The typical Pure Mathematician is a sort of Platonist. . . . The Eternal is for him a world, a cosmos, in which the universe of actual existence is nothing but an arbitrary locus. . . . Once you become inflated with that idea vital importance seems to be a very low kind of importance, indeed. (Ketner, Harvard Lectures, 121)

It may be that Peirce was more flawed than Einstein and that his failures were greater and more blame-worthy, but they too were the failures of a great and preoccupied mind, a mind preoccupied not with the facts of his own life but with the more abstract universe shared by all of us.

Notes

Note 1. The following three paragraphs elaborate on the content of this sentence (and might be substituted for it):

  It is estimated that the writings that Peirce himself published run to at least 10,000 pages. The manuscript collection contains few printer's copy pages for these publications, which suggests that time should be added in to account for those lost efforts. Besides the time required to prepare printer's copy for 10,000 published pages, we should account for proofreading and correction of galleys and proofs which we know Peirce attended to with much care. It is conservative, I believe, to add 2 hours per published page to account for the initial composition, copy marking, proofreading, etc. (remembering also that some printed pages are very long and very dense). Again supposing that Peirce worded 10 solid hours per day, 6 days a week, it would have taken him about 6 more concentrated years to produce the published writings.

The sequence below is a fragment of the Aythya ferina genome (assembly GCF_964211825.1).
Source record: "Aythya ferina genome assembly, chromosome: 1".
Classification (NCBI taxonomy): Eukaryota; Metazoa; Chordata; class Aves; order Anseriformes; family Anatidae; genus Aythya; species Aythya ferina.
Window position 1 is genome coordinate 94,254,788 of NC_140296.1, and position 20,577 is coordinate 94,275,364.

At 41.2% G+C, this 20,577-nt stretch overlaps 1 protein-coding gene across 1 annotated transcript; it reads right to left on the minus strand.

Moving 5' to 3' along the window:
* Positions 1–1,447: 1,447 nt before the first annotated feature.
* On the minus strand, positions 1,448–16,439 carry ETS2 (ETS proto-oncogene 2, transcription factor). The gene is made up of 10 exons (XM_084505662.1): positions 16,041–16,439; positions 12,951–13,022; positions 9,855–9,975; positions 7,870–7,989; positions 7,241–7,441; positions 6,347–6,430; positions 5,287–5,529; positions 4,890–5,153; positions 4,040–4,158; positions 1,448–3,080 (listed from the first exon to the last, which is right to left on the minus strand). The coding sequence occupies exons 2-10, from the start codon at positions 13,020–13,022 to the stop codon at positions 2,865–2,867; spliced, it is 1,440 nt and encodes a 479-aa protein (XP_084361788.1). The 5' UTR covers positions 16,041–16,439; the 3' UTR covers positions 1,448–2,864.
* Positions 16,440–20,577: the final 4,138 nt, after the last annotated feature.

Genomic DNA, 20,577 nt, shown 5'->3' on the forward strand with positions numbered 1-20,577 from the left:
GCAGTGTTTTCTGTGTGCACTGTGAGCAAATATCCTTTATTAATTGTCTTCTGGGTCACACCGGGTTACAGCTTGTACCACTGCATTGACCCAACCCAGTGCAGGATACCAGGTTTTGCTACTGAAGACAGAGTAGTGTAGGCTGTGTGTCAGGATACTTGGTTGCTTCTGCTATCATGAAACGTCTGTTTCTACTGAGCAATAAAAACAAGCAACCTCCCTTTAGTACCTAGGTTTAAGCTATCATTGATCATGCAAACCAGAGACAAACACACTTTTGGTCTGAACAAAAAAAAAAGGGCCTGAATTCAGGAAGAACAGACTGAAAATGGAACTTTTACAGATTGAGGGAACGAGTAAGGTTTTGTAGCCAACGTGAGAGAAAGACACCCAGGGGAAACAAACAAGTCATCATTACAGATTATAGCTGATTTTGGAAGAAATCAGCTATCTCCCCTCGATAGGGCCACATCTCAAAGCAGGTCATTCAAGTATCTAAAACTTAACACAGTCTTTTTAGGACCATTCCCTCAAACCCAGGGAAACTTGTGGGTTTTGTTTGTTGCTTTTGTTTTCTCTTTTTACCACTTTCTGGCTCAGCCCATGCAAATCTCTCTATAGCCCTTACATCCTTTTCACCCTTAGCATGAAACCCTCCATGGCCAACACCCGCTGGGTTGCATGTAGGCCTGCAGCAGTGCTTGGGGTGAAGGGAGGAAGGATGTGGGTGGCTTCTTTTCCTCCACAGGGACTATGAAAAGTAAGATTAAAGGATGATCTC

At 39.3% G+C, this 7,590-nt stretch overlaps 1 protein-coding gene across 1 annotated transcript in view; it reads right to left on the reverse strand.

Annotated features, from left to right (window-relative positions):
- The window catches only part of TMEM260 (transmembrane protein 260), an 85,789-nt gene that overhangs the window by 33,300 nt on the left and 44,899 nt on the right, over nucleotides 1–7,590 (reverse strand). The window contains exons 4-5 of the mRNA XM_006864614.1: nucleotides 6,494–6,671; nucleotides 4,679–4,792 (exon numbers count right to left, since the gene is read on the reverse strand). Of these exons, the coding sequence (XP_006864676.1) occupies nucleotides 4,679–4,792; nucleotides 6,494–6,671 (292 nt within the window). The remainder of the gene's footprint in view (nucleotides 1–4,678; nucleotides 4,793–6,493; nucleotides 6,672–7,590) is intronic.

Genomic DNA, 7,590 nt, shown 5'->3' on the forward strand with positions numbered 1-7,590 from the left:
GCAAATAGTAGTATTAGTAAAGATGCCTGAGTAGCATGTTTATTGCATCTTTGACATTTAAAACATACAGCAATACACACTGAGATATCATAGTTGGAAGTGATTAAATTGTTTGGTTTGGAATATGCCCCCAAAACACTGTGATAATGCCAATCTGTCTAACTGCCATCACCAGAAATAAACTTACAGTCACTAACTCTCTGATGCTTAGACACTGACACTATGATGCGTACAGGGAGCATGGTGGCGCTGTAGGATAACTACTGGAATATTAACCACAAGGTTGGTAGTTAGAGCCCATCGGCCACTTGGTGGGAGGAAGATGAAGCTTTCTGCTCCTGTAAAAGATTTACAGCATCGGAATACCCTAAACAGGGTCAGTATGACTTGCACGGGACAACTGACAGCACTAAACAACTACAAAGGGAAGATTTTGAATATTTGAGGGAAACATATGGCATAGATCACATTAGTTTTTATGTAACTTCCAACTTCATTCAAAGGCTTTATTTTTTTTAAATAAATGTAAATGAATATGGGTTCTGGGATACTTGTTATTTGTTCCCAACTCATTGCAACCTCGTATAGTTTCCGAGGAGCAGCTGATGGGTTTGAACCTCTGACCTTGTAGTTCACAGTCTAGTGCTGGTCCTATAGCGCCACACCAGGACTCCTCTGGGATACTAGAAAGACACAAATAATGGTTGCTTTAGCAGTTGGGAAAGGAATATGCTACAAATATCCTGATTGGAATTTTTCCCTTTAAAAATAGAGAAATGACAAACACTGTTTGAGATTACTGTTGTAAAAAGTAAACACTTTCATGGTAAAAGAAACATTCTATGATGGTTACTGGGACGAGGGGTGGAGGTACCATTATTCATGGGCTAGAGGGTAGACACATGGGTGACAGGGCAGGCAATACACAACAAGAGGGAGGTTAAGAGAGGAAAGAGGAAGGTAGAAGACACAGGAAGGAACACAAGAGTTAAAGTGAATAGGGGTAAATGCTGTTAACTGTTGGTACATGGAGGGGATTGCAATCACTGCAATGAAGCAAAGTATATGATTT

We know that Peirce contributed to about 6000 definitions for the Century Dictionary. Most of these definitions added very little to the bulk of his published writings, yet many of them required a lot of research. Granting Peirce one hour of research, composition time, proofreading time, etc. per definition (and knowing that his research for some words was very extensive and may have taken days — see, for example, his definition of "theorem") we must add at least two more years.

  We also know that Peirce wrote over 350 book reviews for The Nation. No doubt he spent very little time with some of these books, perhaps not even hours, but many he read thoroughly and gave a great deal of thought. Supposing that he spent on the average of one 10 hour day per book, we have to add another year of full-time reading.